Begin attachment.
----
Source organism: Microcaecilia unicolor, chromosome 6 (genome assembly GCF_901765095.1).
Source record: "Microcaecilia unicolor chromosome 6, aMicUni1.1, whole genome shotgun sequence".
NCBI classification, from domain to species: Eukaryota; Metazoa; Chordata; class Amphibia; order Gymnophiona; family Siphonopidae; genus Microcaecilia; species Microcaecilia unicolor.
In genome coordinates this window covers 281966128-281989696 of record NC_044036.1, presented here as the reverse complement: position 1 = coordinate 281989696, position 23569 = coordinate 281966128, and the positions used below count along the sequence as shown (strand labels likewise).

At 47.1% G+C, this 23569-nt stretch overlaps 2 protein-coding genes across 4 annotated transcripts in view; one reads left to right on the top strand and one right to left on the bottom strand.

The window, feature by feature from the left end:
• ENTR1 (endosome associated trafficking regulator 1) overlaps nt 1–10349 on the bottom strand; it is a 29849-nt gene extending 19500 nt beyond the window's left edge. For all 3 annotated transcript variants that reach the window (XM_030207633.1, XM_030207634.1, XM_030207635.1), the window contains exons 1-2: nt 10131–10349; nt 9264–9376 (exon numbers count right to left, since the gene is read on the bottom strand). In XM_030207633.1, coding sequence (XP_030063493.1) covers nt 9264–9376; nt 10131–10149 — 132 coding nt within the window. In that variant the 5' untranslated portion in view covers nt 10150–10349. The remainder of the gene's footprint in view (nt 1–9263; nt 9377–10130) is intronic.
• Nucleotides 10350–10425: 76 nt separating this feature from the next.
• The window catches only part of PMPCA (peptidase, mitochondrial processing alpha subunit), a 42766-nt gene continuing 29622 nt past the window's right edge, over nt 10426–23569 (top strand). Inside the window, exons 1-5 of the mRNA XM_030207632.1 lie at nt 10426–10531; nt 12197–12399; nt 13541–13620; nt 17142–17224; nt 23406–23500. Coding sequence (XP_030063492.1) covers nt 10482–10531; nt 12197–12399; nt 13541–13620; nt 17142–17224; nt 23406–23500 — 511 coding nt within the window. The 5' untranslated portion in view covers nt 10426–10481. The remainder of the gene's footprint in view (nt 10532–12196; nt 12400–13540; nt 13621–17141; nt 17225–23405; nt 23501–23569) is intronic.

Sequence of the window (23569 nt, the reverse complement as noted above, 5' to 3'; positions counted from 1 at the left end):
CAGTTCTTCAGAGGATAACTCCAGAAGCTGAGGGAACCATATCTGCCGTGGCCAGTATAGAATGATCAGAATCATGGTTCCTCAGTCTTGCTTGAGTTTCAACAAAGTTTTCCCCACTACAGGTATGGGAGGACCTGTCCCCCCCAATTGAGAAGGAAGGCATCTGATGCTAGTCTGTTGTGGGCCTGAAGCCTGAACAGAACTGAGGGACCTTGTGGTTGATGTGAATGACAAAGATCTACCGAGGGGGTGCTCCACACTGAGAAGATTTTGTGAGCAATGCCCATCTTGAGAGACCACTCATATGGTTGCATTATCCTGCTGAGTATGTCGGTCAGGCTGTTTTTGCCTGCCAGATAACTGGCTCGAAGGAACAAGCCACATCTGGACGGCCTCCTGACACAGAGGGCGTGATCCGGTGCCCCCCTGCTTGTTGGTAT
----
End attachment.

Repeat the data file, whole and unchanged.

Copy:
Source organism: Microcaecilia unicolor, chromosome 6 (genome assembly GCF_901765095.1).
Source record: "Microcaecilia unicolor chromosome 6, aMicUni1.1, whole genome shotgun sequence".
NCBI classification, from domain to species: Eukaryota; Metazoa; Chordata; class Amphibia; order Gymnophiona; family Siphonopidae; genus Microcaecilia; species Microcaecilia unicolor.
In genome coordinates this window covers 281966128-281989696 of record NC_044036.1, presented here as the reverse complement: position 1 = coordinate 281989696, position 23569 = coordinate 281966128, and the positions used below count along the sequence as shown (strand labels likewise).

At 47.1% G+C, this 23569-nt stretch overlaps 2 protein-coding genes across 4 annotated transcripts in view; one reads left to right on the top strand and one right to left on the bottom strand.

The window, feature by feature from the left end:
• ENTR1 (endosome associated trafficking regulator 1) overlaps nt 1–10349 on the bottom strand; it is a 29849-nt gene extending 19500 nt beyond the window's left edge. For all 3 annotated transcript variants that reach the window (XM_030207633.1, XM_030207634.1, XM_030207635.1), the window contains exons 1-2: nt 10131–10349; nt 9264–9376 (exon numbers count right to left, since the gene is read on the bottom strand). In XM_030207633.1, coding sequence (XP_030063493.1) covers nt 9264–9376; nt 10131–10149 — 132 coding nt within the window. In that variant the 5' untranslated portion in view covers nt 10150–10349. The remainder of the gene's footprint in view (nt 1–9263; nt 9377–10130) is intronic.
• Nucleotides 10350–10425: 76 nt separating this feature from the next.
• The window catches only part of PMPCA (peptidase, mitochondrial processing alpha subunit), a 42766-nt gene continuing 29622 nt past the window's right edge, over nt 10426–23569 (top strand). Inside the window, exons 1-5 of the mRNA XM_030207632.1 lie at nt 10426–10531; nt 12197–12399; nt 13541–13620; nt 17142–17224; nt 23406–23500. Coding sequence (XP_030063492.1) covers nt 10482–10531; nt 12197–12399; nt 13541–13620; nt 17142–17224; nt 23406–23500 — 511 coding nt within the window. The 5' untranslated portion in view covers nt 10426–10481. The remainder of the gene's footprint in view (nt 10532–12196; nt 12400–13540; nt 13621–17141; nt 17225–23405; nt 23501–23569) is intronic.

Sequence of the window (23569 nt, the reverse complement as noted above, 5' to 3'; positions counted from 1 at the left end):
CAGTTCTTCAGAGGATAACTCCAGAAGCTGAGGGAACCATATCTGCCGTGGCCAGTATAGAATGATCAGAATCATGGTTCCTCAGTCTTGCTTGAGTTTCAACAAAGTTTTCCCCACTACAGGTATGGGAGGACCTGTCCCCCCCAATTGAGAAGGAAGGCATCTGATGCTAGTCTGTTGTGGGCCTGAAGCCTGAACAGAACTGAGGGACCTTGTGGTTGATGTGAATGACAAAGATCTACCGAGGGGGTGCTCCACACTGAGAAGATTTTGTGAGCAATGCCCATCTTGAGAGACCACTCATATGGTTGCATTATCCTGCTGAGTATGTCGGTCAGGCTGTTTTTGCCTGCCAGATAACTGGCTCGAAGGAACAAGCCACATCTGGACGGCCTCCTGACACAGAGGGCGTGATCCGGTGCCCCCCTGCTTGTTGGTAT